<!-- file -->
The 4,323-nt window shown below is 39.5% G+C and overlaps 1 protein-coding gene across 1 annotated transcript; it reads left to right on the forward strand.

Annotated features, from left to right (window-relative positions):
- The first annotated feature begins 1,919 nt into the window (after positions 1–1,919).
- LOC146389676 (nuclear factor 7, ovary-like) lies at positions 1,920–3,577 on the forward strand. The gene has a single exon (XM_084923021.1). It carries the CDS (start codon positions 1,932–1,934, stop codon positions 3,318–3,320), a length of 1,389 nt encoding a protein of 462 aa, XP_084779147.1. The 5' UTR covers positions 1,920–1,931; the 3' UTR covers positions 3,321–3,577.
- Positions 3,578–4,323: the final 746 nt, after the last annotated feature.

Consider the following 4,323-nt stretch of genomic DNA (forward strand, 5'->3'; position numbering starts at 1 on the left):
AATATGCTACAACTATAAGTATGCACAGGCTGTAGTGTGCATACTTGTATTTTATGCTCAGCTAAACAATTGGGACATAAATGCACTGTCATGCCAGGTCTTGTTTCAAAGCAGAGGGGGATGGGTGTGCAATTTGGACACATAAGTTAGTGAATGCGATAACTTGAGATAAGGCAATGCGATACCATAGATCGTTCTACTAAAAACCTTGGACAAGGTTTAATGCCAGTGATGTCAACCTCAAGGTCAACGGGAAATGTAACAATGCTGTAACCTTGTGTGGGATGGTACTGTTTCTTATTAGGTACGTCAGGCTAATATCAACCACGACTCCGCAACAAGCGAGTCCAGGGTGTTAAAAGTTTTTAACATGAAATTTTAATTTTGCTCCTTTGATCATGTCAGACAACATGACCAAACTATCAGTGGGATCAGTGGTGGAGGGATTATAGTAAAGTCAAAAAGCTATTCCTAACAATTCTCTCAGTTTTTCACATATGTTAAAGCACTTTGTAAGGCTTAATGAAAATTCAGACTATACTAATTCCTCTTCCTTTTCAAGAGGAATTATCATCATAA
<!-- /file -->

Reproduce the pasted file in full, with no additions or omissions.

The 4,323-nt window shown below is 39.5% G+C and overlaps 1 protein-coding gene across 1 annotated transcript; it reads left to right on the forward strand.

Annotated features, from left to right (window-relative positions):
- The first annotated feature begins 1,919 nt into the window (after positions 1–1,919).
- LOC146389676 (nuclear factor 7, ovary-like) lies at positions 1,920–3,577 on the forward strand. The gene has a single exon (XM_084923021.1). It carries the CDS (start codon positions 1,932–1,934, stop codon positions 3,318–3,320), a length of 1,389 nt encoding a protein of 462 aa, XP_084779147.1. The 5' UTR covers positions 1,920–1,931; the 3' UTR covers positions 3,321–3,577.
- Positions 3,578–4,323: the final 746 nt, after the last annotated feature.

Consider the following 4,323-nt stretch of genomic DNA (forward strand, 5'->3'; position numbering starts at 1 on the left):
AATATGCTACAACTATAAGTATGCACAGGCTGTAGTGTGCATACTTGTATTTTATGCTCAGCTAAACAATTGGGACATAAATGCACTGTCATGCCAGGTCTTGTTTCAAAGCAGAGGGGGATGGGTGTGCAATTTGGACACATAAGTTAGTGAATGCGATAACTTGAGATAAGGCAATGCGATACCATAGATCGTTCTACTAAAAACCTTGGACAAGGTTTAATGCCAGTGATGTCAACCTCAAGGTCAACGGGAAATGTAACAATGCTGTAACCTTGTGTGGGATGGTACTGTTTCTTATTAGGTACGTCAGGCTAATATCAACCACGACTCCGCAACAAGCGAGTCCAGGGTGTTAAAAGTTTTTAACATGAAATTTTAATTTTGCTCCTTTGATCATGTCAGACAACATGACCAAACTATCAGTGGGATCAGTGGTGGAGGGATTATAGTAAAGTCAAAAAGCTATTCCTAACAATTCTCTCAGTTTTTCACATATGTTAAAGCACTTTGTAAGGCTTAATGAAAATTCAGACTATACTAATTCCTCTTCCTTTTCAAGAGGAATTATCATCATAA